6. Crosscut the boards to final length on the table saw
The last step to square lumber for woodworking is to use a table saw to crosscut the board ends. There are several ways to cut a board to length, but the most common is to use a miter gauge. Most table saws come with a miter gauge. After ensuring that the gauge is square to the blade with a combination square and test cuts, I first cut off an end that may have an imperfection that I want to get rid of, like this knot.
Notice how I never put my hand near the table saw blade to grab the cutoff piece, until it’s fully stopped:
Next I mark the final length of my first board using a folding rule or tape measure, and make a tick mark:
I set a stop block against my fence and butt my board’s freshly cut edge against it:
I look down over the blade and move the fence back & forth to line the board up so I will cut right where I want. I lock the table saw fence in place, and then move the stock block way back to the back of the fence, and clamp it in place.
Then I slide my board’s freshly cut edge back against the clamped stop block. This block not only allows me to perfectly repeat the same cut on the other boards, but it also helps to prevent my board from binding against the fence, which could be dangerous.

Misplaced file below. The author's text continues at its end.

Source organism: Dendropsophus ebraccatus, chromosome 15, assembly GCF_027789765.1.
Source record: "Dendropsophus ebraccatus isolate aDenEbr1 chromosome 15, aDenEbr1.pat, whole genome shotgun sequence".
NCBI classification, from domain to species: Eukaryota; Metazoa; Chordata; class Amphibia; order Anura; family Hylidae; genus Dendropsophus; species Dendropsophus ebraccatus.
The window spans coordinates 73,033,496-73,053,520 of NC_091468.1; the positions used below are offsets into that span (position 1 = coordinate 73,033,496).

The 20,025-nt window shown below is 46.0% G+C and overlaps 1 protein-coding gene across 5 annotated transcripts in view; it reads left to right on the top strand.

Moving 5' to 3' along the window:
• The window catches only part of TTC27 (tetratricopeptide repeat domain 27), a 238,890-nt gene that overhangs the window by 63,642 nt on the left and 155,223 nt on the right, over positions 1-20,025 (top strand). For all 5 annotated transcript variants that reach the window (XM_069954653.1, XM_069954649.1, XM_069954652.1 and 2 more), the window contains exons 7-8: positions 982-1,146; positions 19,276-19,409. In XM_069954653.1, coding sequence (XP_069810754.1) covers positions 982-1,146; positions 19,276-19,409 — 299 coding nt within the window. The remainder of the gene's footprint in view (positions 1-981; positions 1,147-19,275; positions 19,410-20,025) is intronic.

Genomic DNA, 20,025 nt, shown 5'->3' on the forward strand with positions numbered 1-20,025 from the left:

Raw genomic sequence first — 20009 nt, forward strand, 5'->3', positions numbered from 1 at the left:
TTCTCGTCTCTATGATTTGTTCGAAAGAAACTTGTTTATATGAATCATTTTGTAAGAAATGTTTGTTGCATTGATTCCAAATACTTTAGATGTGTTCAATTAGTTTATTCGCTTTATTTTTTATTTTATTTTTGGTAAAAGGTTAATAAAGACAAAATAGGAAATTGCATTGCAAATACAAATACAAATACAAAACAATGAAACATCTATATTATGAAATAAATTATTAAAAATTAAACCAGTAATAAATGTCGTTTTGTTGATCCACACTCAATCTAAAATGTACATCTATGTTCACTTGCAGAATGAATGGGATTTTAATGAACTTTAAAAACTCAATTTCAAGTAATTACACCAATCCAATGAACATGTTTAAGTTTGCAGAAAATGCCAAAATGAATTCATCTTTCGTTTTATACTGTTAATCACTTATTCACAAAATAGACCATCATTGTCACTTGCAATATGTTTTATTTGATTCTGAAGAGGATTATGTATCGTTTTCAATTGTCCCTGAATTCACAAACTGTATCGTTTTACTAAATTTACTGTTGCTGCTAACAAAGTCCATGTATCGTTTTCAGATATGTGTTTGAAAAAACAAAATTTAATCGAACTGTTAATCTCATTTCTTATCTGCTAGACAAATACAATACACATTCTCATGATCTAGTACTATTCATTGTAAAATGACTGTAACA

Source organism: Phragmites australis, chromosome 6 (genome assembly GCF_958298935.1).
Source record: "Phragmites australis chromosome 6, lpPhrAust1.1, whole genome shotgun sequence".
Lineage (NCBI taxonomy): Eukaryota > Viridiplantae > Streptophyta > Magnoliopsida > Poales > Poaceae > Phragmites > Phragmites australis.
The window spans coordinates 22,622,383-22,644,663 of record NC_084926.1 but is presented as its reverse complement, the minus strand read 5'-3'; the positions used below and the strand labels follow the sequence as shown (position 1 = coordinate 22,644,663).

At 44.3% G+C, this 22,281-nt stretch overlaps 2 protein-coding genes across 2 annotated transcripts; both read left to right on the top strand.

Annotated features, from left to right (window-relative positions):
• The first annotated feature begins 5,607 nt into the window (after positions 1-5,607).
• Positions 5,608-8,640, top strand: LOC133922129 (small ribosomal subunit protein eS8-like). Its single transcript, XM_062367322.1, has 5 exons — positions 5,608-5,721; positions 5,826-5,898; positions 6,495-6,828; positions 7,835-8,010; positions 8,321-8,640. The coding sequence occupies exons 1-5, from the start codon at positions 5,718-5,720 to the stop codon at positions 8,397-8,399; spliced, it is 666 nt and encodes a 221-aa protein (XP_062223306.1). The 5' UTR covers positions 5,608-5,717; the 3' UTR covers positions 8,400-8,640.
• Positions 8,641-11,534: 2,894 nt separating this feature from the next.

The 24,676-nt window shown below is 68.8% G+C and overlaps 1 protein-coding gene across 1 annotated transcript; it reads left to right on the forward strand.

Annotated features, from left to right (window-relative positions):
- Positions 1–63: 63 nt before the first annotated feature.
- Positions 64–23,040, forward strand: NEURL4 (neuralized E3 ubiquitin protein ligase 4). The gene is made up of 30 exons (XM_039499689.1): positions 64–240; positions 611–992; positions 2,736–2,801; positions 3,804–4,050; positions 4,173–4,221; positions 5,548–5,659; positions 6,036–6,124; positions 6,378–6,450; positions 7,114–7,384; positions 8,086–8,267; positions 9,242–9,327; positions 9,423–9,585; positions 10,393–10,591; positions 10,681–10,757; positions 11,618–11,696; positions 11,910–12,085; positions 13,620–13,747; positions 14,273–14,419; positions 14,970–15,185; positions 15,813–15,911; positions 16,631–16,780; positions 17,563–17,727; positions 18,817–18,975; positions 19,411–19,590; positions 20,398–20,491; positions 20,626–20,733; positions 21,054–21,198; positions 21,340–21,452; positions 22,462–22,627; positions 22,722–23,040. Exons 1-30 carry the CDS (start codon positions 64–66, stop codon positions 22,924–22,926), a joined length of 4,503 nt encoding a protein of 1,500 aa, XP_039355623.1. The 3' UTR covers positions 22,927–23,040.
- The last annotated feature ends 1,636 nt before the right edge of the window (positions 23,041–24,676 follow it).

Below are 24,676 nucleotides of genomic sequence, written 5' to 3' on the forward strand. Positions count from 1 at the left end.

I proceed to cut all the pieces that need to be that particular size, making sure I hold my board tightly against the miter gauge and the saw’s table. Again, notice how the edge of the board isn’t touching the fence during the cut:
In this case I’m building a rectangular dovetailed box, so I want two of the sides to be longer than the ones that I just cut, so I repeat the process to measure and cut these to my longer dimension:
And by the way, click here if you want to be notified when I release the box build video in my store! I’ll show this full project lesson on making a dovetailed box with a sliding panel lid.
And here are all four pieces of the box, nicely squared up and cut to the right lengths.